Tag Archives: cream

Triple Chocolate Heart Tarts

BY HELEN S. FLETCHER, ON
COPYRIGHT, HELEN S. FLETCHER, 2017. ALL RIGHTS RESERVED.
ALL PHOTOS BY PASTRIES LIKE A PRO UNLESS OTHERWISE NOTED.

Triple Chocolate Heart TartTriple Chocolate Heart Tarts – gorgeous, sophisticated, stunningly flavorful and easy – what more could you want in a Valentines dessert?  When I had my bakery, we made so many of these both for Valentines day in these adorable tart shells and during the year when we made them in 12” European tarts it was amazing.  What’s “so many” you ask.  What about 1500 pieces which amounted to 125 tarts for banquet desserts usually with only a few days notice?  If you can’t find 4 1/4” heart shaped tart pans, use 4 1/4” round ones – the dessert will be just as gorgeous, sophisticated, stunningly flavorful and easy!

Because these tarts are very short, there is only a small amount of “crust” on the bottom to anchor the filling.  The majority of the filling is poured over the bottoms and allowed to set up in the cooler.  The remainder is heated just to loosen it and combined with whipped cream for a third layer of chocolate.  The finish I have used here is the one we used at the shop.  The rosette is piped on with a bit of buttercream which we always had around.  I have included a chocolate ganache if buttercream is not to be had. Continue reading

Coconut Cream Cake

BY HELEN S. FLETCHER, ON
COPYRIGHT, HELEN S. FLETCHER, 2017. ALL RIGHTS RESERVED.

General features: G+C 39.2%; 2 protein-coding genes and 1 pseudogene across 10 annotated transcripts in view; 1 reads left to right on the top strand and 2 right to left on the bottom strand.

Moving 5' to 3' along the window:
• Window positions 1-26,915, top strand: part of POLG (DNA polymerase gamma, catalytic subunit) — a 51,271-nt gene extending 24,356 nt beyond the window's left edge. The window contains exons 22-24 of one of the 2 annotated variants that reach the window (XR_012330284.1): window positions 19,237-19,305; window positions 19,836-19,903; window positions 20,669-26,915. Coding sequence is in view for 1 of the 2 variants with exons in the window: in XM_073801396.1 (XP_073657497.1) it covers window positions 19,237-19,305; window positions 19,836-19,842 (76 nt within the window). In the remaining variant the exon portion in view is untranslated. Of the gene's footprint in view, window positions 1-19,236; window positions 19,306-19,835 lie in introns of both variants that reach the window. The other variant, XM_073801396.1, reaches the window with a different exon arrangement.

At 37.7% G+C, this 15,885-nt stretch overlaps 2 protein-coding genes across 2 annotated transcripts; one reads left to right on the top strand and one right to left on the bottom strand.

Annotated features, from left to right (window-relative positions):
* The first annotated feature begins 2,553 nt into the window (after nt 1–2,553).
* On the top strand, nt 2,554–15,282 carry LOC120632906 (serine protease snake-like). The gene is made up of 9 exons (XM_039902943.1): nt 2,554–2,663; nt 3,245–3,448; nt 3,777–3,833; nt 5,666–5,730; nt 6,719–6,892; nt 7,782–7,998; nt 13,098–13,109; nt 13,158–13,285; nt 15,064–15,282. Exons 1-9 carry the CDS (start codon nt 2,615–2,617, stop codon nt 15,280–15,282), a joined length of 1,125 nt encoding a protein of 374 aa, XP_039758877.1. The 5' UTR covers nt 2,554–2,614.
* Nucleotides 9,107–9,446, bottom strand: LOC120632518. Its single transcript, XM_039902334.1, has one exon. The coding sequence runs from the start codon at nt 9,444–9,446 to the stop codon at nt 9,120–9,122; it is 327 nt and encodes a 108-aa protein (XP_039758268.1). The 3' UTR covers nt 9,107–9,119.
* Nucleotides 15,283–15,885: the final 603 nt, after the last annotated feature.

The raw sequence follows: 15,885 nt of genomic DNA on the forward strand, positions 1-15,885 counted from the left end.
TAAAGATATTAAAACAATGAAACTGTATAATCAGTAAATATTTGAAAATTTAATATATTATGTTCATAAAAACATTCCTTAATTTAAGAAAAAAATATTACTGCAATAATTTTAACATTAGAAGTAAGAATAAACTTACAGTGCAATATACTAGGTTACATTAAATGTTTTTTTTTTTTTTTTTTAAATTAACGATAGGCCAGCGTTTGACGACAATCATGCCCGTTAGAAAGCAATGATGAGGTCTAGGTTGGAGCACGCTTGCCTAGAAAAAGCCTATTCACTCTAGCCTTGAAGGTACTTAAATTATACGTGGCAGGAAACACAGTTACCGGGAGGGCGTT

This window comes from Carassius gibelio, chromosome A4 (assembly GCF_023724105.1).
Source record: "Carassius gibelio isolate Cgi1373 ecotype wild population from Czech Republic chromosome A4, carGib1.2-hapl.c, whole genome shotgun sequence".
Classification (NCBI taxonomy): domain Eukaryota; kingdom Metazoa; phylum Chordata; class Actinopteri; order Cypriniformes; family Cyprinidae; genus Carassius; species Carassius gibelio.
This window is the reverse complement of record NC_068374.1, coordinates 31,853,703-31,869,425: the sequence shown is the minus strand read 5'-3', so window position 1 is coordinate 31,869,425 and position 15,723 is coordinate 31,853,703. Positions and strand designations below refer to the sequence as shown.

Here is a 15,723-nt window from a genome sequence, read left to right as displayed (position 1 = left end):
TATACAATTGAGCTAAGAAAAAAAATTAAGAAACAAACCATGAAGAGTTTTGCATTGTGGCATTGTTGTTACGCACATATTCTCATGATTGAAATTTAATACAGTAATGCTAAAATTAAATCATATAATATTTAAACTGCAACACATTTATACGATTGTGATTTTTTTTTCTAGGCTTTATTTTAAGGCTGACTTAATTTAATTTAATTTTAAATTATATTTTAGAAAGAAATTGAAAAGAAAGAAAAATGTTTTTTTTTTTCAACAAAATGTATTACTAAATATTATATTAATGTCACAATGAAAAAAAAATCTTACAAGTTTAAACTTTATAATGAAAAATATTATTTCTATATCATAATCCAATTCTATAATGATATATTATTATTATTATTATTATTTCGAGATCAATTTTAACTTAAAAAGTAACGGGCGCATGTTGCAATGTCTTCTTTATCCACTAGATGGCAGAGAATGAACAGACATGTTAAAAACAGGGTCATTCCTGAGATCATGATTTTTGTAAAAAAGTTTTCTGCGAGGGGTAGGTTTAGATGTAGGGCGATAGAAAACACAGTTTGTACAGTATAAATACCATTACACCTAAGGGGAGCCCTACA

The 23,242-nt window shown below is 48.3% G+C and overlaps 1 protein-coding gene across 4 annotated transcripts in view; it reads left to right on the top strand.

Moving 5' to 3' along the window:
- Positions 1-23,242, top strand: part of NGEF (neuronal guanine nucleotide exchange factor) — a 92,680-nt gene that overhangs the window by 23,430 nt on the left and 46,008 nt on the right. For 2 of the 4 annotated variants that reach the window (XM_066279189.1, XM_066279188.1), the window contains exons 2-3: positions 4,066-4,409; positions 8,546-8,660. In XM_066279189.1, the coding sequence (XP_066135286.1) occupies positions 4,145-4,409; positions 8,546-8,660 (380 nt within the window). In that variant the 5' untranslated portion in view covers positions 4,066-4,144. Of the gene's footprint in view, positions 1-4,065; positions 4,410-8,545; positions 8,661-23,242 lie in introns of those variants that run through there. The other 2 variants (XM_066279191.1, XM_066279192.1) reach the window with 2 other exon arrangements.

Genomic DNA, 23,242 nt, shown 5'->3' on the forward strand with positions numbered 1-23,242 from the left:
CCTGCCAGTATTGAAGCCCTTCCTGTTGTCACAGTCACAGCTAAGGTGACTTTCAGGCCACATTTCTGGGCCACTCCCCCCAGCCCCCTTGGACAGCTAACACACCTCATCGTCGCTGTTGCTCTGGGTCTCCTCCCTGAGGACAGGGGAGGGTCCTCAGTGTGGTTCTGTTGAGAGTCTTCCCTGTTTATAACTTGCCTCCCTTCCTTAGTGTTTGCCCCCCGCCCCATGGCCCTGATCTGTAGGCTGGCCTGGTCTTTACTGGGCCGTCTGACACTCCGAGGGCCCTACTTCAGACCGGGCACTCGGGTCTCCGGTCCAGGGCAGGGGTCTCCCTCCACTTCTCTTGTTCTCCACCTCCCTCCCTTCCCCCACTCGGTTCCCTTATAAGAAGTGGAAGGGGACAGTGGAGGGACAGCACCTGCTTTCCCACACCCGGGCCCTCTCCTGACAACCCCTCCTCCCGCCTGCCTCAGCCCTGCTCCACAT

ALL PHOTOS BY PASTRIES LIKE A PRO UNLESS OTHERWISE NOTED.

Finished photoThis is the Coconut Cream Cake that was so very popular at the bakery. Fairly early in the life of the shop, I got a mailer from General Mills touting their flours. It was a beautiful color brochure with cakes and sweet breads. I tried the cakes and the one that just amazed me is the one we used  with minor changes. This very almond flavored cake is the most moist white cake I have ever eaten.  We used the white chiffon cake for our wedding cakes and it never ceased to get raves.

Because this is a very loose batter, it is important when folding in the whites to make sure you go to the bottom of the bowl each time. When making one cake this isn’t a big deal, when making a batch in a 60 quart bowl, it is very important so that all of the layers have all of the ingredients. If making this in a large batch, it is also important to scale out quickly as the batter can thin out if it sits too long. Continue reading

Cream Biscuits with Strawberry Balsamic Jam

BY HELEN S. FLETCHER, ON
COPYRIGHT, HELEN S. FLETCHER, 2017. ALL RIGHTS RESERVED.
ALL PHOTOS BY PASTRIES LIKE A PRO UNLESS OTHERWISE NOTED.

Cream Biscuits with Strawberry JamIn my years of baking and teaching, I have found that people are leery of making piecrust and biscuits.  The one thing both of these usually have in common is cutting in the butter.  How about a recipe for the best biscuits ever with no butter – period.

This has to be the easiest biscuit recipe ever with only 4 ingredients.  Cake flour is used to insure tenderness.  The cream takes the place of butter. When you think of butter, it is only cream that is whipped to a solid state with the liquid being spun out.  So the use of all cream makes perfect sense.